Red Dust

By: Katie Stevenson

The buzz-saw snarled and rattled in the yard, awakening me from dreams of the house being mine. Curious, and heart seizing with worry, I follow the sound, to the porch where I promised myself that I would live here while looking over at the forest that coddles the back yard. But that forest—that forest that I heard the cicadas cry from and where little things and big things of life stalked and roamed—is now nothing but red dust.

Buzzing, hungry machinery denigrates the shade—the barrier between highway and home. Saws carve at great trunks that are too big to be pushed over by bulldozers, their sprays of woodchips absorbed by the red. And as it falls—as it all falls, tears stain my dusty cheeks. The great whoomphs as the trees smack the ground, I feel it like a great punch to the chest. The snapping branches as they cave under the weight, the same sound and feeling of my soul breaking and twisting.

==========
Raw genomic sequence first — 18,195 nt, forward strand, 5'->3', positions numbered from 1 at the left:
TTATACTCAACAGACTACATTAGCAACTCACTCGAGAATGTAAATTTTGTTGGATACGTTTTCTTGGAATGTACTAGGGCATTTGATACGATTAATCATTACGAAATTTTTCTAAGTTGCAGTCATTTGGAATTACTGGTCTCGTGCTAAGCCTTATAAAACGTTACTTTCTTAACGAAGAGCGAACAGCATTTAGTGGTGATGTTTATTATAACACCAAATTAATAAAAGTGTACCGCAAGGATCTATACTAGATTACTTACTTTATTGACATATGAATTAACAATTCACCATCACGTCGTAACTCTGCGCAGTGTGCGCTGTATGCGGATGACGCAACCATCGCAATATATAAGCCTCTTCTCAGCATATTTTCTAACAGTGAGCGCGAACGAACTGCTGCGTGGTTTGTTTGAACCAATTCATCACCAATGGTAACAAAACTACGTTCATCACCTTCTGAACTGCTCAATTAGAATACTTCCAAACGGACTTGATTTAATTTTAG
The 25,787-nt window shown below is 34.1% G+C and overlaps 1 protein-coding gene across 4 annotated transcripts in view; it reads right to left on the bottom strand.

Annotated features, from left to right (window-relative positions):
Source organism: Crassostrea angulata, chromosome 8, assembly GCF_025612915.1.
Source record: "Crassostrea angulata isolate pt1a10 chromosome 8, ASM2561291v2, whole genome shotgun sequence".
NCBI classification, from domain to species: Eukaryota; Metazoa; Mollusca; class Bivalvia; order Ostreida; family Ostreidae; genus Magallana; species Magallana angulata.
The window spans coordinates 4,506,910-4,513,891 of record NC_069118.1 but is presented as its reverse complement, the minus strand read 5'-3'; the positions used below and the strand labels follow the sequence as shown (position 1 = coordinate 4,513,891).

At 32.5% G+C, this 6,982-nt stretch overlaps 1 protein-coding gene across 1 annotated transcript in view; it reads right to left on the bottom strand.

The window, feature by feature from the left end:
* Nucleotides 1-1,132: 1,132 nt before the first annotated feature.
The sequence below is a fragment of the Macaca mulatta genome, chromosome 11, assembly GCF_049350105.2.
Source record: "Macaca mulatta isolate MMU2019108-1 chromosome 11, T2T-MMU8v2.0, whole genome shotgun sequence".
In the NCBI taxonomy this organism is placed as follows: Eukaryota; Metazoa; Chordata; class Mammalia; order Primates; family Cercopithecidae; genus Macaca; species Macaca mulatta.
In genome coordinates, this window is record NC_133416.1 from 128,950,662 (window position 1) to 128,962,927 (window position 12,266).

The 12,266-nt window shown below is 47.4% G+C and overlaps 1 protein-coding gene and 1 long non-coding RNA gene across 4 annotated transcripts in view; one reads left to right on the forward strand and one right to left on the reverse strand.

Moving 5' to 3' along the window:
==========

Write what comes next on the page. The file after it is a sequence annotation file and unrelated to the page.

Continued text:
My heart breaking for just yesterday, where in the watery sunlight that made the green of the trees baby new and the shadows set by them over the pool, dark as sapphire, I promised myself that I would live in this house. Raise my kids in the same rooms as my siblings and I, sit them in the same kitchen, keep the band aids just where they were then, build them a playset where mine once was.

But that place, that view, that dream, is now nothing but red, red dust.

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